4. Matt Eberflus (Bears)

Year: 3rd | Record: 10-24 | Playoffs: N/A


If Chicago wanted to start fresh, this offseason would've been the logical time to do it, before a reset at quarterback with No. 1 draft pick Caleb Williams. But Eberflus' defense finally tightened up to make Chicago competitive late in 2023, and general manager Ryan Poles has finally outfitted him with a quality veteran-supported lineup. Even so, 10 wins in his first two seasons means there will be pressure to finally sniff the playoff race and/or properly shepherd Williams' development, one year after his staff endured in-season turnover.

3. Dennis Allen (Saints)

Year: 3rd | Record: 16-18 | Playoffs: N/A

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Like Todd Bowles in the NFC South, Allen remains a respected defensive mind, forever capable of forcing a physical and/or low-scoring contest. Unlike Bowles, he's yet to guide his own playoff bid, leaning conservative as a crunch-time decision-maker to barely keep New Orleans above water. In four and a half years as a head man dating back to his time with the Las Vegas Raiders, Allen's gone just 24-46, even though his current squad has prioritized win-now pieces over long-term rebuilding. It's probably playoffs or bust for both he and Derek Carr.

2. Brian Daboll (Giants)

Year: 3rd | Record: 15-18-1 | Playoffs: 1-1


Few current coaches have seen their stock rise and fall in such a short period of time. Appropriately crowned Coach of the Year for rejuvenating Daniel Jones and Saquon Barkley en route to a surprise playoff win in 2022, Daboll was far more mercurial as a leader and situational play-caller amid his roster's rash of injuries in 2023. After exiling strong-willed defensive coordinator Wink Martindale, he'll be charged with reviving Jones once more, and securing commitment from a club that hasn't kept a coach for more than two years since Tom Coughlin.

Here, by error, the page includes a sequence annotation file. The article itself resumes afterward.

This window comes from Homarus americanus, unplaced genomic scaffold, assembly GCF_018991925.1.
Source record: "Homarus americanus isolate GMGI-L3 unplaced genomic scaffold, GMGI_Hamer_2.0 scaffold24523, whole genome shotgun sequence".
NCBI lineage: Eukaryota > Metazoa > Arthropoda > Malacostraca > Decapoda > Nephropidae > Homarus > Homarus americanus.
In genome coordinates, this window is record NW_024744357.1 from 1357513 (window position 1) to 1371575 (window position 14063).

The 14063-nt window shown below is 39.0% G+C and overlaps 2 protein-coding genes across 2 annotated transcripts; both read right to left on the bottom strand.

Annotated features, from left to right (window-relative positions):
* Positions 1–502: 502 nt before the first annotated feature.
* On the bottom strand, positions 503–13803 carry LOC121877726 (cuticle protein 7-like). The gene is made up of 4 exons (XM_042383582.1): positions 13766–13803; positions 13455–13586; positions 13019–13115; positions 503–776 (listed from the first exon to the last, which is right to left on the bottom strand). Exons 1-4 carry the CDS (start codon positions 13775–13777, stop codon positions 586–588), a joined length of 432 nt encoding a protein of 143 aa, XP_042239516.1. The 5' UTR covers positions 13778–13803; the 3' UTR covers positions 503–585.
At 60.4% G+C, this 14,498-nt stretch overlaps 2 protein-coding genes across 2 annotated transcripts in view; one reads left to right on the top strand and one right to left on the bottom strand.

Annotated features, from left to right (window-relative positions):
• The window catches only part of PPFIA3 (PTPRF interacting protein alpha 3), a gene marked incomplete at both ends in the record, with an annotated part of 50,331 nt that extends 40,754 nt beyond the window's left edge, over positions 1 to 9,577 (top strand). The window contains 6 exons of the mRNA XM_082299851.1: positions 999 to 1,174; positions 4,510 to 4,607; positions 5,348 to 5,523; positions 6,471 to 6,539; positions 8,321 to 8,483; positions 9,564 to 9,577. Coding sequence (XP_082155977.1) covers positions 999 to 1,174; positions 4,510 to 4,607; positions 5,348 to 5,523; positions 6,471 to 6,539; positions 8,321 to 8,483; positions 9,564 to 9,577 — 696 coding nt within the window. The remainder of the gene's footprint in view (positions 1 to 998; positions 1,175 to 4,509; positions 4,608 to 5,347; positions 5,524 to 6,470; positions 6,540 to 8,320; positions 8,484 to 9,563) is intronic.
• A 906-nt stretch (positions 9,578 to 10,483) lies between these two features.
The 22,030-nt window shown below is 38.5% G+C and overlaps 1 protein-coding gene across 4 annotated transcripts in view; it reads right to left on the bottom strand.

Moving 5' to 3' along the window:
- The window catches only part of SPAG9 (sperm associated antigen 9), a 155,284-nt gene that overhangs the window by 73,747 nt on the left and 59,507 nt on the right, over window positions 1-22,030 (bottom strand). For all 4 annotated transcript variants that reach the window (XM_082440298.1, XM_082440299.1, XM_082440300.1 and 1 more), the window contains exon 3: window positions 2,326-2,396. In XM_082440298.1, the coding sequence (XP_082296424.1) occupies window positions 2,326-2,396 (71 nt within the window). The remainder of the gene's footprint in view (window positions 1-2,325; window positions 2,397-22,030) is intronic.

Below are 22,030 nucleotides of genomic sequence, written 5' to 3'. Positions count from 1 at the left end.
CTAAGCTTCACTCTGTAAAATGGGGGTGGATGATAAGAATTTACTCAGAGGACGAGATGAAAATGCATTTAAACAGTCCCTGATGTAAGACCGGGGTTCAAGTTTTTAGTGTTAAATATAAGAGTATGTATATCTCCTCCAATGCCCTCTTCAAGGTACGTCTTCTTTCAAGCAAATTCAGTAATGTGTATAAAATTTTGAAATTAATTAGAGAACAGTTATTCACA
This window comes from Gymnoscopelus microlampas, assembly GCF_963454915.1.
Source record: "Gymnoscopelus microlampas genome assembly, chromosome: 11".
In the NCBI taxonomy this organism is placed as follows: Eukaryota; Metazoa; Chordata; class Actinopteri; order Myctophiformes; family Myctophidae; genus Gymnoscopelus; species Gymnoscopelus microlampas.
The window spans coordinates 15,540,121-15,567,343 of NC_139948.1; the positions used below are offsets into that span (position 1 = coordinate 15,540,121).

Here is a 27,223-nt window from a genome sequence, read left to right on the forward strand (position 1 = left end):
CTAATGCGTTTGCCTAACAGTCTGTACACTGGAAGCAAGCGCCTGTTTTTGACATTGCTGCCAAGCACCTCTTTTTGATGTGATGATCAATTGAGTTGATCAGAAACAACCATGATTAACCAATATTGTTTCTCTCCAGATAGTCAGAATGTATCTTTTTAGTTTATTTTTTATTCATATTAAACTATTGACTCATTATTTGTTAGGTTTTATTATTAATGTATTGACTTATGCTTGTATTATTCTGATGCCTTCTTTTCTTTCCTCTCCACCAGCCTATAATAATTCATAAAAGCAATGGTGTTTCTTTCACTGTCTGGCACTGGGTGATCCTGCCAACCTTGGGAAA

1. Robert Saleh (Jets)

Year: 4th | Record: 18-33 | Playoffs: N/A


Aaron Rodgers joked this offseason that if he doesn't return to top form in 2024, "we're all probably gonna be out of here." And he's probably right. Saleh's first two years confirmed his talent as a defensive teacher, but they went to waste as the offense -- both young quarterback Zach Wilson and Saleh's handpicked staff -- flailed repeatedly. Championship hopes rightfully surfaced once general manager Joe Douglas landed Rodgers from the Green Bay Packers ahead of 2023, but the grand plan evaporated after three regular-season snaps, thanks to the nearly 40-year-old quarterback going down behind a weak O-line. All the while, Saleh inexplicably returned to -- and stayed with -- Wilson as the Plan B, essentially guaranteeing a third straight losing season. If Rodgers and the big names stay healthy, perhaps the pendulum will finally swing. But both Saleh and Douglas have struggled to amend the narrative that Gang Green is more effective as a reality show than a formidable football program.